Kinetic – A Typeface Inspired by the Art of Alexander Calder
Kinetic is new typeface collaboration between designers Noel Pretorius and María Ramos released under their new “collective foundry,” NM Type. The two designers met at Reading University while studying typeface design and chose to work together on their first commercial typeface.
Seeing Sculpture and Thinking Type
The initial inspiration for Kinetic was sparked when Noel visited an exhibition at the Tate Modern in London showcasing the organic mobiles of American artist Alexander Calder. “When I was viewing his art, the movement and lightness of his kinetic sculptures struck me. Sculpture is usually heavy, with heavy materials, but Calder made them light. We tried to translate what he was doing with sculpture into Kinetic.”
But Maria is quick to point out that Kinetic “isn’t about translating his sculptures into type but rather using similar ideas and tools. Kinetic is all about the concept of playing with geometry. Most geometric type is constructed and feels stiff. Calder was playing with sculpture in an organic way. We are playing with geometry, but the typeface is not constructed with geometry.”
Noel continues, “It helped to keep Calder in mind when making informed design decisions so we wouldn’t get lost. We tried to bring in some of Calder’s tools, like twisted and bent wire, into the type.” You can see these influences in some of Kinetic’s letter forms. For example: The italic lowercase b has a bent shape and the each one of the dots in the typeface is slightly different and not perfectly round. This isn’t noticeable in small sizes, but it gives a playful appearance.
A New Way to Market a Typeface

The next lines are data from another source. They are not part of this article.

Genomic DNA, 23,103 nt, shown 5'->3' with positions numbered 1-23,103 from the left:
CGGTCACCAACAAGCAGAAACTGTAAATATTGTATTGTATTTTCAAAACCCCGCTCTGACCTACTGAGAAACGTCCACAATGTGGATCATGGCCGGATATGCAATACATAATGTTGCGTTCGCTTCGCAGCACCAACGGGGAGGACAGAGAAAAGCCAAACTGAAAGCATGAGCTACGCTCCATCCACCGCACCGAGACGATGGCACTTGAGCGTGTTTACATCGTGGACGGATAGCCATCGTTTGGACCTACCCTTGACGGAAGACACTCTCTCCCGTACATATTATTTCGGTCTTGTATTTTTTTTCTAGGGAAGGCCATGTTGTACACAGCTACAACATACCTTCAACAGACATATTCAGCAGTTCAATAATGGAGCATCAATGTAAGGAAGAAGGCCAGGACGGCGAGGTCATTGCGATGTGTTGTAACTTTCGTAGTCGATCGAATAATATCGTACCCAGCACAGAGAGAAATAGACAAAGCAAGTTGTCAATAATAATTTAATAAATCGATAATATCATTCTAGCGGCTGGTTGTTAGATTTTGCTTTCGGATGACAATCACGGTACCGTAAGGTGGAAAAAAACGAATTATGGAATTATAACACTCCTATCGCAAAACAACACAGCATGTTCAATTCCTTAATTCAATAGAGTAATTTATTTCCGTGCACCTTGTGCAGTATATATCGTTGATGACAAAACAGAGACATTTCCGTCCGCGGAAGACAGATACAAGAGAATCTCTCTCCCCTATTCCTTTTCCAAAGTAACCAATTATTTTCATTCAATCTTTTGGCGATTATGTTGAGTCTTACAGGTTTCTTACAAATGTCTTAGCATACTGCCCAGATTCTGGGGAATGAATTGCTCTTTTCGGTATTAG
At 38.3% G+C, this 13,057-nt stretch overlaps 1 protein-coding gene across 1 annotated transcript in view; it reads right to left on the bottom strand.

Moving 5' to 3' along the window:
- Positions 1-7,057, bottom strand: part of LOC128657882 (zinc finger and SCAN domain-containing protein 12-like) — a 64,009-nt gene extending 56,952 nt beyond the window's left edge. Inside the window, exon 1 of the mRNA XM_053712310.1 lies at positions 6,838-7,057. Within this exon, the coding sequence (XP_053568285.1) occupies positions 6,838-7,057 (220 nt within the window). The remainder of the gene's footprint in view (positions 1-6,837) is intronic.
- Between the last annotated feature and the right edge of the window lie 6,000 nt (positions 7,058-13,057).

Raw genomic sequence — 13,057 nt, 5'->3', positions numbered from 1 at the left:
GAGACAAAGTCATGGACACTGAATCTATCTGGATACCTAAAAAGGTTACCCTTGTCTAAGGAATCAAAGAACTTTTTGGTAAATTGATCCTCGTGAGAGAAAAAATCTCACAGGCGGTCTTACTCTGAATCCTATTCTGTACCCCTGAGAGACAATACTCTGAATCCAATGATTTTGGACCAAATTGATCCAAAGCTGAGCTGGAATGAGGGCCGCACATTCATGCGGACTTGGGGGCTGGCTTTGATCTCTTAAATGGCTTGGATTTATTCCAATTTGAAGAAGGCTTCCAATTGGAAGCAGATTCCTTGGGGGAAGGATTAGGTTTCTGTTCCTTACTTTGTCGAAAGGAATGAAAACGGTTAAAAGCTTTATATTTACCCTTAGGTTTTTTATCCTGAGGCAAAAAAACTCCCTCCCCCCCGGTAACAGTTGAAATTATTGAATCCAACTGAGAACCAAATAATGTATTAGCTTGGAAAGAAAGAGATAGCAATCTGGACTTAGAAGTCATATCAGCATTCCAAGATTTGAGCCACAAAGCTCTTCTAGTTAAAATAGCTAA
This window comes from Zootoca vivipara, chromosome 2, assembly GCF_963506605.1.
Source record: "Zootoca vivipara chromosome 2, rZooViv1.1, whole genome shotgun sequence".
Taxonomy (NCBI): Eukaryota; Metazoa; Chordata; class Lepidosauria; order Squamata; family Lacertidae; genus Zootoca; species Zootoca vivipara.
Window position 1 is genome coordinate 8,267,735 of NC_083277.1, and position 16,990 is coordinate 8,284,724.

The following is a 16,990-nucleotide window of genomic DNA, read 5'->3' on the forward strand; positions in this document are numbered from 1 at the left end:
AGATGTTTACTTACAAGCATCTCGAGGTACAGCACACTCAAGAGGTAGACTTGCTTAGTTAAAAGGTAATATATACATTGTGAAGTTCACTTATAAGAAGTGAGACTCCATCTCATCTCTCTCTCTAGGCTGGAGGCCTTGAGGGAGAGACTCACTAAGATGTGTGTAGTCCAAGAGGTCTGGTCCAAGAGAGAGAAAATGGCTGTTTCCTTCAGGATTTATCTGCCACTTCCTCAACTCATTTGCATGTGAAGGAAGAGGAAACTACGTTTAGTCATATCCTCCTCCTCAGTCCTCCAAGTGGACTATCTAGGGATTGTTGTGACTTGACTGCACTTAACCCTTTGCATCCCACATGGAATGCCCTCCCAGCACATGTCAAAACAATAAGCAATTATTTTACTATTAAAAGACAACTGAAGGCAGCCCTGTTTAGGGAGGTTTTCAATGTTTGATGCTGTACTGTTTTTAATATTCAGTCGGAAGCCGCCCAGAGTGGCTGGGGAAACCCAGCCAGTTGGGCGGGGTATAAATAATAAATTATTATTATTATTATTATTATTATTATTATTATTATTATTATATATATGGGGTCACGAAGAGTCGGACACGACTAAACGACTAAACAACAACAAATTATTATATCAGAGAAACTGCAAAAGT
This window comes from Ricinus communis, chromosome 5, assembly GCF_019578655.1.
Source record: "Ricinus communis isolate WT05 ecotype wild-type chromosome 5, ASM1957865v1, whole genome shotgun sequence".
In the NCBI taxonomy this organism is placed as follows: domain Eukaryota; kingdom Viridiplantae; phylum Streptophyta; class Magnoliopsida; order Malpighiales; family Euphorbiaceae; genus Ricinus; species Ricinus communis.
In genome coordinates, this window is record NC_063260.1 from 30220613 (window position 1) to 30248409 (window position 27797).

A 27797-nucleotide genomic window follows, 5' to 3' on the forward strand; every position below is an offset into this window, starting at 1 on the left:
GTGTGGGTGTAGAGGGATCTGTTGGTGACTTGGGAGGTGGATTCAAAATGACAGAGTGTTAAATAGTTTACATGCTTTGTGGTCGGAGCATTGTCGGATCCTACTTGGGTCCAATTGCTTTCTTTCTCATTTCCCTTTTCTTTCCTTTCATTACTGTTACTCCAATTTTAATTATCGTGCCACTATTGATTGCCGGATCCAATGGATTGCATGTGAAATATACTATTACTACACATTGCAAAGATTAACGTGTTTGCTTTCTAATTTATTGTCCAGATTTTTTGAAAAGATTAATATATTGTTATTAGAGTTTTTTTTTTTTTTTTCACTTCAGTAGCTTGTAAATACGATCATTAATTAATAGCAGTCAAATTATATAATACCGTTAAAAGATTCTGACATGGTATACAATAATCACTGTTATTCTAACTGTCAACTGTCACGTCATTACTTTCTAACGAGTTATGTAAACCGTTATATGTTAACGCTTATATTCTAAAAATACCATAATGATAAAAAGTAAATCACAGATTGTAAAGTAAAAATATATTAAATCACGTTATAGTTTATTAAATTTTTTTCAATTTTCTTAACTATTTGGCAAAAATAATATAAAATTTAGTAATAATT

With so many new typeface releases from so many new type designers, all foundries must find new ways to market and promote their work if they want to get noticed. NM Type created a novel approach by building an iPhone app that showcases the typeface. Kinetic Notes is a free app for creating text notes that allows you to use the typeface on your mobile phone.
When they started thinking about marketing for Kinetic, Maria says, “We thought: Maybe it isn’t enough to just have a website. What if we do something where people can see the typeface in-use on the mobile phone but it’s not just another mobile website?” Noel continues, “We made Kinetic to specifically work well on small screens on mobile phones, so what better way to test the font than in an app?” The app allows NM Type to not only showcase the font, but also create something useful for potential customers.
But building an iPhone app is a long and challenging process. “It took a long time to create, and we had to hire someone to make the app,” Noel says “but it helped us learn more about the technology behind building an app.” Maria adds that because of the lead-time needed for submitting the app to Apple for review, “The font was not actually ready when we submitted the app, but it had to be approved and we just replaced it with the correct font later.”
To make sure you don’t consider Kinetic a digital-only font, NM Type printed a wire-bound specimen booklet that shows off the typeface in many different use cases. Recently, many foundries have been spending the money to print specimens and this is a great way to make a physical connection with potential customers. You can learn more about Kinetic and purchase the booklet here.
As if making a typeface, an iPhone app, a website, and a printed specimen booklet wasn’t enough, NM Type also created a short film that talks about Kinetic and their concepts behind the typeface including their references to the art of Alexander Calder. You can view it below and see an actual “Calder-style” mobile they made for the typeface.